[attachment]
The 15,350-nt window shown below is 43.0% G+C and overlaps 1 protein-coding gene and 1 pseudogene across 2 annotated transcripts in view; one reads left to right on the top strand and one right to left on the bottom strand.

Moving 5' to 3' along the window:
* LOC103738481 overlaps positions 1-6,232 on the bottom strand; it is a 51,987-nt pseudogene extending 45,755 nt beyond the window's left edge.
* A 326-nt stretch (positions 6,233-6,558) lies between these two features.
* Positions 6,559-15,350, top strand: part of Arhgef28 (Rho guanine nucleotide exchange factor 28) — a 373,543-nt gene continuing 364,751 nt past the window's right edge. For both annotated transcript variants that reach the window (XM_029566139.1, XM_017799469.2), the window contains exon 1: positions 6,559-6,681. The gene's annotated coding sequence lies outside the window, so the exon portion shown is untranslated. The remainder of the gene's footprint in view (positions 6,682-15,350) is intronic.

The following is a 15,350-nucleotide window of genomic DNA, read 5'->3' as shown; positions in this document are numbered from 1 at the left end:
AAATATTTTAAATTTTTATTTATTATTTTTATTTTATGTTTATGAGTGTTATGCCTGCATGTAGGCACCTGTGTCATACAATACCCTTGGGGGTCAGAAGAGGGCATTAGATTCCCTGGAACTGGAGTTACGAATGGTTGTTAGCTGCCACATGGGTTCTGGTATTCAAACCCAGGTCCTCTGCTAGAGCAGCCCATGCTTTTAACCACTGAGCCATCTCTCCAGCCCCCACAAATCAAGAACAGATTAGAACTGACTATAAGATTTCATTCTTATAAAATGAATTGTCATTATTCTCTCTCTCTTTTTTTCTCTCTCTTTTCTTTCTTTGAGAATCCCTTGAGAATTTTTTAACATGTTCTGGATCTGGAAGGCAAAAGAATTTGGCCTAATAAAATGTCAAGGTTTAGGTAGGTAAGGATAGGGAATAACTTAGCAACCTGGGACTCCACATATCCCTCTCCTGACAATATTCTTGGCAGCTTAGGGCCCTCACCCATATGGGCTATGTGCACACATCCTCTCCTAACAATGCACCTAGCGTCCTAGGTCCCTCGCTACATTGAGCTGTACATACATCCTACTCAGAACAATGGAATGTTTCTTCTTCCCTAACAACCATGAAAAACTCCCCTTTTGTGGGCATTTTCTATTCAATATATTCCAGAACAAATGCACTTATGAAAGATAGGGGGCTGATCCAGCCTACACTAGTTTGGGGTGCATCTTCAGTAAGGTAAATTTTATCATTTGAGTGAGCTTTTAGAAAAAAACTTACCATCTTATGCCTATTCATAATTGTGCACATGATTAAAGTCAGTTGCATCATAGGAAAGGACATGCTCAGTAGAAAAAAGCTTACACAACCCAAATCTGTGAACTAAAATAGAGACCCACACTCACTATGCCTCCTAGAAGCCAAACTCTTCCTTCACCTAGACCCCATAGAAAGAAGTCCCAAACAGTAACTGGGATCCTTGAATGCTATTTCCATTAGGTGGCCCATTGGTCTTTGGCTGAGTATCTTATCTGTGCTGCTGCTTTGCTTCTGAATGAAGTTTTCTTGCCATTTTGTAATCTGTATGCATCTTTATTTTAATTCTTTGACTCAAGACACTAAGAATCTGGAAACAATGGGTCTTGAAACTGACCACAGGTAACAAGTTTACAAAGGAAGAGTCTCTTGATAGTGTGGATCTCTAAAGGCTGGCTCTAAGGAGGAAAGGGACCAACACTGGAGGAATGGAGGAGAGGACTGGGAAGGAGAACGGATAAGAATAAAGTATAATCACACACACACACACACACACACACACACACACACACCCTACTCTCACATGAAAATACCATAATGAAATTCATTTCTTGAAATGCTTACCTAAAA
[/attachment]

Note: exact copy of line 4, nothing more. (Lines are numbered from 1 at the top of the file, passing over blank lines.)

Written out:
* A 326-nt stretch (positions 6,233-6,558) lies between these two features.